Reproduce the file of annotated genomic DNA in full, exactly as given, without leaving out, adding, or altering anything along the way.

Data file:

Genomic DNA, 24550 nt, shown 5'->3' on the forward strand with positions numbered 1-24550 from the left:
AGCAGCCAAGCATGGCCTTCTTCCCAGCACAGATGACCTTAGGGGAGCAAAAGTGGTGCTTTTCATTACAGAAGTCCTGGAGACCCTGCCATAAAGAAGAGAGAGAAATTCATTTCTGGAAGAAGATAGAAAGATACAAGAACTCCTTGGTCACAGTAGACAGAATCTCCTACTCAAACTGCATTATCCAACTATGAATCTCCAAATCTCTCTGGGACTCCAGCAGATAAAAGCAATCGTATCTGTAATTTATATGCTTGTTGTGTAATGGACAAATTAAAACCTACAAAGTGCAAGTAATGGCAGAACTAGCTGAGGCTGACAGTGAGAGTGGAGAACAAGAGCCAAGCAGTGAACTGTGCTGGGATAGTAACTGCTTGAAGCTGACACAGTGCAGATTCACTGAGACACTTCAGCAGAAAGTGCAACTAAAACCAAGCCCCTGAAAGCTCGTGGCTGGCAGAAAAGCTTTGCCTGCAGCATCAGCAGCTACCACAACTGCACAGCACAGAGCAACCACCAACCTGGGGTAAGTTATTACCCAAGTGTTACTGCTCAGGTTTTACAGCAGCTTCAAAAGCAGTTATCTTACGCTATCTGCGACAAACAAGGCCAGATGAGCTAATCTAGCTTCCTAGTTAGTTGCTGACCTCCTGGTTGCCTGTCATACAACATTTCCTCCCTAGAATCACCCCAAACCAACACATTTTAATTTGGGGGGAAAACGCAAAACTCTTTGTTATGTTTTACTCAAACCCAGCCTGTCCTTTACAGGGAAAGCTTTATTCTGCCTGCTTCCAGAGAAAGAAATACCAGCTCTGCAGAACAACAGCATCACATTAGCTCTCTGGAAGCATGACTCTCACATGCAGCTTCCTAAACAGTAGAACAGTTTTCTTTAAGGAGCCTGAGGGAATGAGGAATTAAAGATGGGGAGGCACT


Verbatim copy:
Genomic DNA, 24550 nt, shown 5'->3' on the forward strand with positions numbered 1-24550 from the left:
AGCAGCCAAGCATGGCCTTCTTCCCAGCACAGATGACCTTAGGGGAGCAAAAGTGGTGCTTTTCATTACAGAAGTCCTGGAGACCCTGCCATAAAGAAGAGAGAGAAATTCATTTCTGGAAGAAGATAGAAAGATACAAGAACTCCTTGGTCACAGTAGACAGAATCTCCTACTCAAACTGCATTATCCAACTATGAATCTCCAAATCTCTCTGGGACTCCAGCAGATAAAAGCAATCGTATCTGTAATTTATATGCTTGTTGTGTAATGGACAAATTAAAACCTACAAAGTGCAAGTAATGGCAGAACTAGCTGAGGCTGACAGTGAGAGTGGAGAACAAGAGCCAAGCAGTGAACTGTGCTGGGATAGTAACTGCTTGAAGCTGACACAGTGCAGATTCACTGAGACACTTCAGCAGAAAGTGCAACTAAAACCAAGCCCCTGAAAGCTCGTGGCTGGCAGAAAAGCTTTGCCTGCAGCATCAGCAGCTACCACAACTGCACAGCACAGAGCAACCACCAACCTGGGGTAAGTTATTACCCAAGTGTTACTGCTCAGGTTTTACAGCAGCTTCAAAAGCAGTTATCTTACGCTATCTGCGACAAACAAGGCCAGATGAGCTAATCTAGCTTCCTAGTTAGTTGCTGACCTCCTGGTTGCCTGTCATACAACATTTCCTCCCTAGAATCACCCCAAACCAACACATTTTAATTTGGGGGGAAAACGCAAAACTCTTTGTTATGTTTTACTCAAACCCAGCCTGTCCTTTACAGGGAAAGCTTTATTCTGCCTGCTTCCAGAGAAAGAAATACCAGCTCTGCAGAACAACAGCATCACATTAGCTCTCTGGAAGCATGACTCTCACATGCAGCTTCCTAAACAGTAGAACAGTTTTCTTTAAGGAGCCTGAGGGAATGAGGAATTAAAGATGGGGAGGCACT